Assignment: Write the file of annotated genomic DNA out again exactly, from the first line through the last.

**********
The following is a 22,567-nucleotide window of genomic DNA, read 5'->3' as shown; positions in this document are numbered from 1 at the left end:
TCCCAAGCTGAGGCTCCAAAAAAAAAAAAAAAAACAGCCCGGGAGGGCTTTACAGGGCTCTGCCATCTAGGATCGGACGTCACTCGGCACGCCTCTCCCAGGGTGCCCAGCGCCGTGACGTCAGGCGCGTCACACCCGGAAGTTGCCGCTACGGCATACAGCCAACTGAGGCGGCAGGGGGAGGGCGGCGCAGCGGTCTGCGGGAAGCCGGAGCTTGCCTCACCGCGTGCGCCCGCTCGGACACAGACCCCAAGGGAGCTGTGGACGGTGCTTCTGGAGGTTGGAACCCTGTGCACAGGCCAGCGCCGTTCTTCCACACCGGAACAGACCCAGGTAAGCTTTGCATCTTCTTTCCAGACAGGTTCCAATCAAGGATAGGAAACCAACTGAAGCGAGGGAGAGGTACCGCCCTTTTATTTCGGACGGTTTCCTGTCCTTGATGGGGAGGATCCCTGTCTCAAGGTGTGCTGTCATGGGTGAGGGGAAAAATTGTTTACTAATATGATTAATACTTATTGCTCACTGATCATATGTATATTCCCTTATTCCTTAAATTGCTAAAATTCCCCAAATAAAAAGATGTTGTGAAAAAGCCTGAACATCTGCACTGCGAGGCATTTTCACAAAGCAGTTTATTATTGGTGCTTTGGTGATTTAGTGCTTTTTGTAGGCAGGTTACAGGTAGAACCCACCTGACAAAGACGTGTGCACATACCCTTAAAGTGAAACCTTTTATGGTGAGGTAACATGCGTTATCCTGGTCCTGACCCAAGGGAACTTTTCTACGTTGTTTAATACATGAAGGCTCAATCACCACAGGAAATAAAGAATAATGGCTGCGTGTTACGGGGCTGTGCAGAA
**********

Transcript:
The following is a 22,567-nucleotide window of genomic DNA, read 5'->3' as shown; positions in this document are numbered from 1 at the left end:
TCCCAAGCTGAGGCTCCAAAAAAAAAAAAAAAAACAGCCCGGGAGGGCTTTACAGGGCTCTGCCATCTAGGATCGGACGTCACTCGGCACGCCTCTCCCAGGGTGCCCAGCGCCGTGACGTCAGGCGCGTCACACCCGGAAGTTGCCGCTACGGCATACAGCCAACTGAGGCGGCAGGGGGAGGGCGGCGCAGCGGTCTGCGGGAAGCCGGAGCTTGCCTCACCGCGTGCGCCCGCTCGGACACAGACCCCAAGGGAGCTGTGGACGGTGCTTCTGGAGGTTGGAACCCTGTGCACAGGCCAGCGCCGTTCTTCCACACCGGAACAGACCCAGGTAAGCTTTGCATCTTCTTTCCAGACAGGTTCCAATCAAGGATAGGAAACCAACTGAAGCGAGGGAGAGGTACCGCCCTTTTATTTCGGACGGTTTCCTGTCCTTGATGGGGAGGATCCCTGTCTCAAGGTGTGCTGTCATGGGTGAGGGGAAAAATTGTTTACTAATATGATTAATACTTATTGCTCACTGATCATATGTATATTCCCTTATTCCTTAAATTGCTAAAATTCCCCAAATAAAAAGATGTTGTGAAAAAGCCTGAACATCTGCACTGCGAGGCATTTTCACAAAGCAGTTTATTATTGGTGCTTTGGTGATTTAGTGCTTTTTGTAGGCAGGTTACAGGTAGAACCCACCTGACAAAGACGTGTGCACATACCCTTAAAGTGAAACCTTTTATGGTGAGGTAACATGCGTTATCCTGGTCCTGACCCAAGGGAACTTTTCTACGTTGTTTAATACATGAAGGCTCAATCACCACAGGAAATAAAGAATAATGGCTGCGTGTTACGGGGCTGTGCAGAA